While convenience or tradition may dictate the type of tree one purchases, the association covers both bases, suggesting hosing down or shaking off both real and fake trees before setting up and decorating.

Keep it clean

Ornaments,kept boxed up during the rest of the year, can cause problems.

“Stuffed animals can accumulate dust mites,” Gorby said. If feasible, he recommends stuffed animals be placed in a garment bag and run through the dryer.

AdvantaClean suggests wiping down decorations with a damp cloth when taking them storage, and packing them in plastic bags or bins after the holidays. Cardboard can collect dust and promote mold growth, the service states.

Those darned cats

Allergic to them or not, felines are members of many people’s households.

Gorby suggested those with allergies consider starting over-the-counter medications, such as Allegra or Zyrtec, a few days before being around the animals.

Antihistamines, Gorby said, can help with symptoms itchy, watery eyes.

There is not a lot a host can do to make their home more comfortable for those allergic to cats. “Cat dander is sticky. It flies all through the house,” Gorby said.

Dust mites, he said, live in box springs, mattresses, stuffed animals and pillows, and have nothing to do with cleanliness.

Laundering sheets and blankets in hot water can rid bedding of mites, Gorby said.

Candles can be another holiday no-no for some.

“Depending on the scent, for people with asthma they can be a pretty potent trigger,” Gorby said.

AdvantaClean suggests candles made from soy, hemp or beeswax, or even ones using LED “flickering light” effects may be a better option.

Categories:Health | Lifestyles | News


11 Ways To Cope With Christmas or Pine Tree Allergies This Year

Coping With a Christmas Tree or Pine Tree Allergy

Dan Brownsword / Getty Images

There is so much confusing information out there about which type of Christmas tree is better for your health and the environment, especially if you happen to be allergic to Christmas trees or pine trees.

Should you get a real tree or an artificial tree? What about an eco-friendly alternative Christmas? Would a live tree in a pot that you'd plant following Christmas actually be the best choice? The truth is, there are pros and cons to all these alternatives.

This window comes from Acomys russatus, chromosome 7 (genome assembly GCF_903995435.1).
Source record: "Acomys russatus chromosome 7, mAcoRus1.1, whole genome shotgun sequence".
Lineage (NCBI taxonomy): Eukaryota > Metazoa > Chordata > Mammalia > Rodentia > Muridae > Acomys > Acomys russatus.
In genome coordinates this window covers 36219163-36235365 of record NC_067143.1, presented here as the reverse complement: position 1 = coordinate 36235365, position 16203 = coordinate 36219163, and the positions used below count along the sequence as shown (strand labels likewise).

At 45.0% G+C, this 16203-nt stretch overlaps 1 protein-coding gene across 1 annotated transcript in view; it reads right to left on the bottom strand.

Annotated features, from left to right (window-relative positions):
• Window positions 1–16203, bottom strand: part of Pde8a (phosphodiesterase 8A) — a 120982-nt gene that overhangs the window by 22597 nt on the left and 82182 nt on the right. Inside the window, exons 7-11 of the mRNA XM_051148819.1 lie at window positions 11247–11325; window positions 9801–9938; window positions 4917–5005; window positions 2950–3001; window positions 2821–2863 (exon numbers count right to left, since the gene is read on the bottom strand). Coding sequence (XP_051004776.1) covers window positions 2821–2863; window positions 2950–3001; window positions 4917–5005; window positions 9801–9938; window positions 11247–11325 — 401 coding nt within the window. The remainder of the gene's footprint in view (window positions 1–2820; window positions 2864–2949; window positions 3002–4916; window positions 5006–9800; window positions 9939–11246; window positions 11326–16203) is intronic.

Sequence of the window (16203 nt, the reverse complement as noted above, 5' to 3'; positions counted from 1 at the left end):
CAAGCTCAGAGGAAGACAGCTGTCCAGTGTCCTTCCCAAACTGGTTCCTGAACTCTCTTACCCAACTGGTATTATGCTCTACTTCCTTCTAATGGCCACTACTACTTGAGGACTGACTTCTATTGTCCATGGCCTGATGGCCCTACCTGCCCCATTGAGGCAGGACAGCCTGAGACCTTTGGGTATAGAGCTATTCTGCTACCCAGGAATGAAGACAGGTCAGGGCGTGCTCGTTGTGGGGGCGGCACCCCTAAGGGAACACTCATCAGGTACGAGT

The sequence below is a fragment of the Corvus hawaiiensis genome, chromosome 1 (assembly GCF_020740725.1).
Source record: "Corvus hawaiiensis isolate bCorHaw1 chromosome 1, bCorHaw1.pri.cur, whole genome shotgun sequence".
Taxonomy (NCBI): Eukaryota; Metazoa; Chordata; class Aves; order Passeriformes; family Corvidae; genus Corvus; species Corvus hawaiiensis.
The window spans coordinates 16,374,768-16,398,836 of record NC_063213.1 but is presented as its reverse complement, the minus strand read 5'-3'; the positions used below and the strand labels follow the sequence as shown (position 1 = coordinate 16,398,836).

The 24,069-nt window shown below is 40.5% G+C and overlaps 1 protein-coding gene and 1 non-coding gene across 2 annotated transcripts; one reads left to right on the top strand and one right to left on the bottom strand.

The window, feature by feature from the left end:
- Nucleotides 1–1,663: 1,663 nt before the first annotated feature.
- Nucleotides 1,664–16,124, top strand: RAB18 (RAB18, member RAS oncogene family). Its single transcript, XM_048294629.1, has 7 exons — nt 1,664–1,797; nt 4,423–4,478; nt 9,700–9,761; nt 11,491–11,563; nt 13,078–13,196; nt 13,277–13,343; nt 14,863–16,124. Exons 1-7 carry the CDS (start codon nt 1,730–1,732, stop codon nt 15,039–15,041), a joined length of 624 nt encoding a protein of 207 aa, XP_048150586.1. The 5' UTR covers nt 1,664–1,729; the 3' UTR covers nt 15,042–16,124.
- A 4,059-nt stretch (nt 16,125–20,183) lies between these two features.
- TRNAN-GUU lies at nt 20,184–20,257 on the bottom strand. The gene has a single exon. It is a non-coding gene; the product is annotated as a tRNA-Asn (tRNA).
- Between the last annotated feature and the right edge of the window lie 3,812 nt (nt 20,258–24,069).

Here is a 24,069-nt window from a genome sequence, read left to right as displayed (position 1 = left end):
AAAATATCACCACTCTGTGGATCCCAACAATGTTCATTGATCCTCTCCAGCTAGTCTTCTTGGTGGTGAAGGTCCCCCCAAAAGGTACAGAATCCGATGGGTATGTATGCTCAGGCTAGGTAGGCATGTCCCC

Real trees can harbor mold, dust, and pollen, and some people have contact skin allergies to terpene, which is found in the sap of trees. But the American College of Allergy, Asthma, and Immunology (ACAAI) cautions that artificial trees also can be an allergy trigger since they too harbor dust and mold.

Many artificial trees are made of PVC, which emits toxins into your indoor air and can irritate your lungs.

The ACAAI reports that true pine tree allergy is pretty uncommon, but if you have this allergy, there are other live types of trees you can choose that may not trigger your allergy. Alternatively, you can consider an artificial tree.

Whichever alternative you choose, here are some tips for reducing indoor allergens and having an allergy-friendly Christmas.

  • Choose an allergy-friendly tree: If pine pollen is a major allergy trigger for you, a fir, spruce, or cypress Christmas tree may be a better bet. The Leyland Cypress is a sterile hybrid tree, which means it does not produce any pollen. It is a popular Christmas tree in the Southeast.
  • To find a Leyland Cypress or another tree that is less allergenic for you, it can be best to contact local Christmas tree farms. The growers will know which tree species are available. A big box store or tree lot may have a limited selection or not know which types of trees they are selling.
  • Shake it up: If you buy your tree at a farm or lot, they may have a mechanical tree shaker that will remove dead needles as well as some of the dust and mold.
  • Wash your tree: Spray off your tree with water and allow to dry overnight in the garage before putting it up. This will remove some of the loose mold and pollen that is on the tree. Allow the tree to dry thoroughly before bringing indoors. Using a veggie wash may help to remove more mold and pollen than spraying water alone, and will also help to remove the residue of any pesticides that have been sprayed on the tree.
  • Set your tree up outside: If you love the look of a Christmas tree but your allergies are getting in the way of you enjoying the holiday, try setting the tree up on your porch or in front of a large window. You can enjoy the tree while sitting indoors, away from the pollen and dust.
  • Wipe it down: Artificial trees may also harbor dust and mold since they spend a lot of years sitting around in boxes. Wipe them down with a dust cloth, or take them outside and hose them off if they are not pre-lit.